How was the number system with a base of 10 invented and where did the base 60 number system come from?

Historians of science find the obvious explanation for the base-10 system at the fingertips of human beings, all ten of them. Not so coincidentally, the word digit comes from digital, the Latin word for finger or toe.

Counting on the fingers (base 10) or the fingers and toes (base 20) is the apparent root of many ancient written number systems.

The French language retains traces of a base-20 system, based on multiples of 20, like quatrevingt, or four 20s, for 80. The Maya also developed a base-20 system 1,500 years ago.

The Babylonian-Sumerian base-60 system survives in the measurement of time, angles, and geographical position; some scientists suspect this was also derived from finger counting.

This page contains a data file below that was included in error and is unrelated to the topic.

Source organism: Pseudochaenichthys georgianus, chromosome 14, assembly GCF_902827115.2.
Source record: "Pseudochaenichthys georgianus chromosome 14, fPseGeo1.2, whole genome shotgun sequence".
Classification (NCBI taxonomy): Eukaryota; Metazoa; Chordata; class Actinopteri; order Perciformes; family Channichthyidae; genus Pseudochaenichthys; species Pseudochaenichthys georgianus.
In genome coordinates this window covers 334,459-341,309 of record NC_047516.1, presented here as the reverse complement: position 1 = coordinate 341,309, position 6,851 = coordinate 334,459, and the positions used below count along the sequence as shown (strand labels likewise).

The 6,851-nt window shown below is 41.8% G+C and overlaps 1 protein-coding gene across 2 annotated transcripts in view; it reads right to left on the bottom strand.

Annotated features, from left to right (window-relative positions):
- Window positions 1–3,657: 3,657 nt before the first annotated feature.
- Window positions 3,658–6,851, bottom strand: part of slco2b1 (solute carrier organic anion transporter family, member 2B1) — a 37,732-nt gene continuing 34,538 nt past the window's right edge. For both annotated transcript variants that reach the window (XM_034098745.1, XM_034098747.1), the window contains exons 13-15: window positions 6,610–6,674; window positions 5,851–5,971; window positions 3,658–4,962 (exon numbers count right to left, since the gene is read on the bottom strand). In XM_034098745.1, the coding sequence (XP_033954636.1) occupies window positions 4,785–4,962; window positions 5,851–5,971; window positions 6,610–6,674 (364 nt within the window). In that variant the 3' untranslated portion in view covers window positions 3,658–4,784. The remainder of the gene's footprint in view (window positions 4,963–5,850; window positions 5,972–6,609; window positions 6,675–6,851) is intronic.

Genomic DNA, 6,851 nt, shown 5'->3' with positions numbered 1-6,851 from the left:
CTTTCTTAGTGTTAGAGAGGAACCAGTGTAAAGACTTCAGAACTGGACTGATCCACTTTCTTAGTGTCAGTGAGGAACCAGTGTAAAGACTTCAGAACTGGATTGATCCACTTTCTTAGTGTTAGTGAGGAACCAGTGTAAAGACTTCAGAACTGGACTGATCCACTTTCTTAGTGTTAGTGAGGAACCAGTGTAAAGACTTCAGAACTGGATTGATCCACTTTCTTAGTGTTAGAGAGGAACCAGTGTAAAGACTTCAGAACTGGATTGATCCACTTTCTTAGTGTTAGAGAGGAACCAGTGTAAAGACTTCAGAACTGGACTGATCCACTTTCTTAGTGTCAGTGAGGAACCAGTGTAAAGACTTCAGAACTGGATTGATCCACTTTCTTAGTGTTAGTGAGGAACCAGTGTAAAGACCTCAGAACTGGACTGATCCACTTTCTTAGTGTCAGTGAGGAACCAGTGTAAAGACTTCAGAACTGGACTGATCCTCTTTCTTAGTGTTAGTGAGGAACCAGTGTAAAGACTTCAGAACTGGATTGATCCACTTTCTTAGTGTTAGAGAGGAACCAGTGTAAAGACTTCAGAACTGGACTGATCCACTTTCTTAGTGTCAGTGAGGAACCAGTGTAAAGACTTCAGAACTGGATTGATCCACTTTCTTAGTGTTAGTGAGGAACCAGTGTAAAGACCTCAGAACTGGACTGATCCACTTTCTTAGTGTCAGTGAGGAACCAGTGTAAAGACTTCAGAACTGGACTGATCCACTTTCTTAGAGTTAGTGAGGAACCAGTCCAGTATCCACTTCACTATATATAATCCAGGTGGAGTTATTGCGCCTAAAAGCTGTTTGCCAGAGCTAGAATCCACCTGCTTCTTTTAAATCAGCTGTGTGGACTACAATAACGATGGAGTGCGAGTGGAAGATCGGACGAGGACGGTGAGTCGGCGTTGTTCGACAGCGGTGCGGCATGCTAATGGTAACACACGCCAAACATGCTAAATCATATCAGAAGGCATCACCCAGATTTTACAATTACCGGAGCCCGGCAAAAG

But others think it might have arisen because of trade with some other people with a system of weights based on a different, larger unit, resulting in the need to find a common way to express fractional weights.

About Karen Hill

Karen Hill is a freelance writer, editor, and columnist. Born in New York, her work has appeared in the Examiner, Yahoo News, Buzzfeed, among others.

Leave a Comment